Durban decay – how crime and corruption are turning a world-class city into a crumbling nightmare

Newly introduced water rations are the tip of the iceberg for hard-pressed residents of eThekwini. Crime and grime are fast destroying Durban’s once-vibrant and prosperous inner city tourism hub. In this first part of a series on eThekwini we delve into the rot, and speak to the brave souls still trying to eke out a living in the city.
On Monday, 20 May 2022 the eThekwini Municipality started rationing water for the first time. For the next 12 to 14 months, residents, health and educational facilities, businesses and manufacturers in the city will only have access to water during some parts of the day, in rotation.
The City blames the extreme measures on the recent floods which, it says, laid waste to water infrastructure. But for many Durbanites, the water cuts are further proof that the City is becoming a failed city – something they have seen coming for years.
Two senior city officials, who spoke to Daily Maverick on condition of anonymity, claimed that rampant and brazen corruption, mismanagement, nepotism, cadre deployment and a failure to separate ANC party politics and the city administration have combined to bring the city to its knees.
These officials said while some councillors and municipal officials make headlines by translating the City’s R54-billion budget into money bags for prominent politicians and other elites, very few municipal workers do the work for which they are paid.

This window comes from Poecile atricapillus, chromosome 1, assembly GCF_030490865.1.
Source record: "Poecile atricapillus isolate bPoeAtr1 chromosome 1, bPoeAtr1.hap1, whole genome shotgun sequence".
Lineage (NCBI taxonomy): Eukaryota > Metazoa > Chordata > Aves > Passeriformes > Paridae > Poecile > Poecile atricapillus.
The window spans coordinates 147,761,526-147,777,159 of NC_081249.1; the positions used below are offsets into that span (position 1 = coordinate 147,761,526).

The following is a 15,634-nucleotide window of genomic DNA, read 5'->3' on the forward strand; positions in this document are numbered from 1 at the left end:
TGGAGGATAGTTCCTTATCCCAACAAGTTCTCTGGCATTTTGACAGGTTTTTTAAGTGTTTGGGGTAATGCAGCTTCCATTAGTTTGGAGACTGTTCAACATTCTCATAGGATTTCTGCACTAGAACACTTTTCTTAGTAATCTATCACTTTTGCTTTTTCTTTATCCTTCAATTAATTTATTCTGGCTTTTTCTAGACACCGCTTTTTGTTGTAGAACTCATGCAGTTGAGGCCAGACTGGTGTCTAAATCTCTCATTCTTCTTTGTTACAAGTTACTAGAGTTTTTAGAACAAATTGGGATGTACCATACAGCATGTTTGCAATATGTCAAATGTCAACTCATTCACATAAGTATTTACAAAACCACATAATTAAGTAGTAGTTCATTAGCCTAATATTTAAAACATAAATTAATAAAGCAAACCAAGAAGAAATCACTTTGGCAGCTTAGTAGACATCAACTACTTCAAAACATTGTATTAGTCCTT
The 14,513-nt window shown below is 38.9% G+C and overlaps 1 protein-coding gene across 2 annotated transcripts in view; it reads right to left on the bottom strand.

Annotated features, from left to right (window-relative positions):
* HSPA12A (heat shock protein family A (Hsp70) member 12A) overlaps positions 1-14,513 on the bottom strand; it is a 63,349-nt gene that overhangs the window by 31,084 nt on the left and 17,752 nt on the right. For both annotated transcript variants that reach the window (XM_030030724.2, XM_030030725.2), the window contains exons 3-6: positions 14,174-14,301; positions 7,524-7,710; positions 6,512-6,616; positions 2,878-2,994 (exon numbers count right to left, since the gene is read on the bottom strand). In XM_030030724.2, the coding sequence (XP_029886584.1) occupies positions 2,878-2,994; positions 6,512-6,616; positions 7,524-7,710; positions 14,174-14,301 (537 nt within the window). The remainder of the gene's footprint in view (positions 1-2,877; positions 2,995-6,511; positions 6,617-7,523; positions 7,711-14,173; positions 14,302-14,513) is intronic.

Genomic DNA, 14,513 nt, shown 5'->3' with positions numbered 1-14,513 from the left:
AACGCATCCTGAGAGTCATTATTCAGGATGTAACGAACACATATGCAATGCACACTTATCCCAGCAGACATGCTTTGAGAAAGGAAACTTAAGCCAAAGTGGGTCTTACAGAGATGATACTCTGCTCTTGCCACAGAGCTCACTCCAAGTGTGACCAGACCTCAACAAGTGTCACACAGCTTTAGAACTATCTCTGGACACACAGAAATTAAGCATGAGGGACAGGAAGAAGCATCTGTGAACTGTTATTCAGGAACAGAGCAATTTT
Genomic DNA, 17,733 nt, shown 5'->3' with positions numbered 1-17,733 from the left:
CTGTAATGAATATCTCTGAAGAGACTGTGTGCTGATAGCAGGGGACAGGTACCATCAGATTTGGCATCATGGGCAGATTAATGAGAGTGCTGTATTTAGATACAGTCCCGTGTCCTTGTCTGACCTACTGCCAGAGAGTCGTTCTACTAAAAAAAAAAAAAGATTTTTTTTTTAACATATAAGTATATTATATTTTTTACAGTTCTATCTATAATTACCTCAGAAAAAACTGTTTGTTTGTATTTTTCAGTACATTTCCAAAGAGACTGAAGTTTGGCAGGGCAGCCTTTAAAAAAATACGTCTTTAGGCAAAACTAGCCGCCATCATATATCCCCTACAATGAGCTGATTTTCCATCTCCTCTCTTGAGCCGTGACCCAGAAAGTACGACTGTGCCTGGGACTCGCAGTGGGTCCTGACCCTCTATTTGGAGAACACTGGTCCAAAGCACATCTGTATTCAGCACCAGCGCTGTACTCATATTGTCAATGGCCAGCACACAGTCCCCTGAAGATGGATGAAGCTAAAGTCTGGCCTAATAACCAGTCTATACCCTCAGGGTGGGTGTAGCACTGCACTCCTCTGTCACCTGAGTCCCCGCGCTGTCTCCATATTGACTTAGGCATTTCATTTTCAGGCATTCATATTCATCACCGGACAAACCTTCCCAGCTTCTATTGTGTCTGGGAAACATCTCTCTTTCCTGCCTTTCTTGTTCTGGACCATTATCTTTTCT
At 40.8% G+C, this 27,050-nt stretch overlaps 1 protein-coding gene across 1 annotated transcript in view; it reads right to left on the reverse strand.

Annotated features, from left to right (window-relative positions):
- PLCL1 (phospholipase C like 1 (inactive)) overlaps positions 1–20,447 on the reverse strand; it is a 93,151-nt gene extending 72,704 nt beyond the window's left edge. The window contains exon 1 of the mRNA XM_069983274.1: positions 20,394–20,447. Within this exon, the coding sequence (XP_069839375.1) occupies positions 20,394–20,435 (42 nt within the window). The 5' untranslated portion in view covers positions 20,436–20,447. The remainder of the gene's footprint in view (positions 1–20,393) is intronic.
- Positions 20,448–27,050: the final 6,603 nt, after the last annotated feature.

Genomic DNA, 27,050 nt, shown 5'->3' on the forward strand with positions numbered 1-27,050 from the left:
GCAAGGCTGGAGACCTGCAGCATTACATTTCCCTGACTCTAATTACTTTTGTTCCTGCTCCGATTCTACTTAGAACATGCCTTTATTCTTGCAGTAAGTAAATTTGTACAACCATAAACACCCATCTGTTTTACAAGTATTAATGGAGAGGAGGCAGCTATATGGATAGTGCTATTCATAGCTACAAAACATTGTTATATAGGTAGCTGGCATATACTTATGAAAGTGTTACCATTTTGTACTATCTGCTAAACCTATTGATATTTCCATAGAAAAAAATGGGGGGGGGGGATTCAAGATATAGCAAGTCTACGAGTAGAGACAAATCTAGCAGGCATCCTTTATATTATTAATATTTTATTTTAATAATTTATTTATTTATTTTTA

Nowhere is this decay more prominent, or in your face, than in the Durban city centre.
The crime statistics from the Durban Central police station speak volumes: it took first place among the top 30 police stations across the country for the 17 most community crimes, which grew by 8,2% from 1,816 in July to September 2020/21, to 1,965 from July to September 2021/22.
It also tops the list in the serious crime statistics category – from 503 in July-September 2020/21 to 583 in July-September 2021/22.
It was second among the 30 police stations for common robbery (from 142 incidents to 153), and seventh for robbery with aggravating circumstances (184 to 232, a 26,1% rise).
For robberies at non-residential properties it claimed fourth spot (from 25 incidents to 41), and was 25th for kidnappings (seven to 14 cases). It took second place for burglaries in non-residential areas, where cases rose from 102 to 355, and fifth place in the commercial crimes category, recording an increase from 190 to 261 cases.
Regarding sexual crimes detected as a result of ...